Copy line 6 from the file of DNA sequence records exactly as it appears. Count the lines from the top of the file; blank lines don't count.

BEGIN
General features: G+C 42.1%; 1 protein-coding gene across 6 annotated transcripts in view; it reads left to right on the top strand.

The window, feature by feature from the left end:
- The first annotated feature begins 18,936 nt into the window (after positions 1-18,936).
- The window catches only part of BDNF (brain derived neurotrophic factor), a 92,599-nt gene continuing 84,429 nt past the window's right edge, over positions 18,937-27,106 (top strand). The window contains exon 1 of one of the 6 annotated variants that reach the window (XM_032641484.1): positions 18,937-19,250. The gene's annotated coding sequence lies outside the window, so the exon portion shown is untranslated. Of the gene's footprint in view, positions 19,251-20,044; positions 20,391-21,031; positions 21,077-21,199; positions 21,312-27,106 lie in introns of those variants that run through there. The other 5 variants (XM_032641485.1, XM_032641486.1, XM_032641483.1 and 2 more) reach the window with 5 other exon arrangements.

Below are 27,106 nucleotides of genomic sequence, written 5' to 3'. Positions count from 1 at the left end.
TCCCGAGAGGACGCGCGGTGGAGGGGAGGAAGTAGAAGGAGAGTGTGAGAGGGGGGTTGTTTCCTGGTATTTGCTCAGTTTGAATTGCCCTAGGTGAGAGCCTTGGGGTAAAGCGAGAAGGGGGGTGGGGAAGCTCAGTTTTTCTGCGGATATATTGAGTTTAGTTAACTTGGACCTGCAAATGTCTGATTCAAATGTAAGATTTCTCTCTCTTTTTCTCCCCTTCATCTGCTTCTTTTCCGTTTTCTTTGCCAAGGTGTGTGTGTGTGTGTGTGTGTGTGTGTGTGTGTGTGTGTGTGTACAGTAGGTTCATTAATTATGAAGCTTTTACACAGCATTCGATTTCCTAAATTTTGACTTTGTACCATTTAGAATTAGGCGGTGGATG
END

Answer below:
TCCCGAGAGGACGCGCGGTGGAGGGGAGGAAGTAGAAGGAGAGTGTGAGAGGGGGGTTGTTTCCTGGTATTTGCTCAGTTTGAATTGCCCTAGGTGAGAGCCTTGGGGTAAAGCGAGAAGGGGGGTGGGGAAGCTCAGTTTTTCTGCGGATATATTGAGTTTAGTTAACTTGGACCTGCAAATGTCTGATTCAAATGTAAGATTTCTCTCTCTTTTTCTCCCCTTCATCTGCTTCTTTTCCGTTTTCTTTGCCAAGGTGTGTGTGTGTGTGTGTGTGTGTGTGTGTGTGTGTGTGTGTGTACAGTAGGTTCATTAATTATGAAGCTTTTACACAGCATTCGATTTCCTAAATTTTGACTTTGTACCATTTAGAATTAGGCGGTGGATG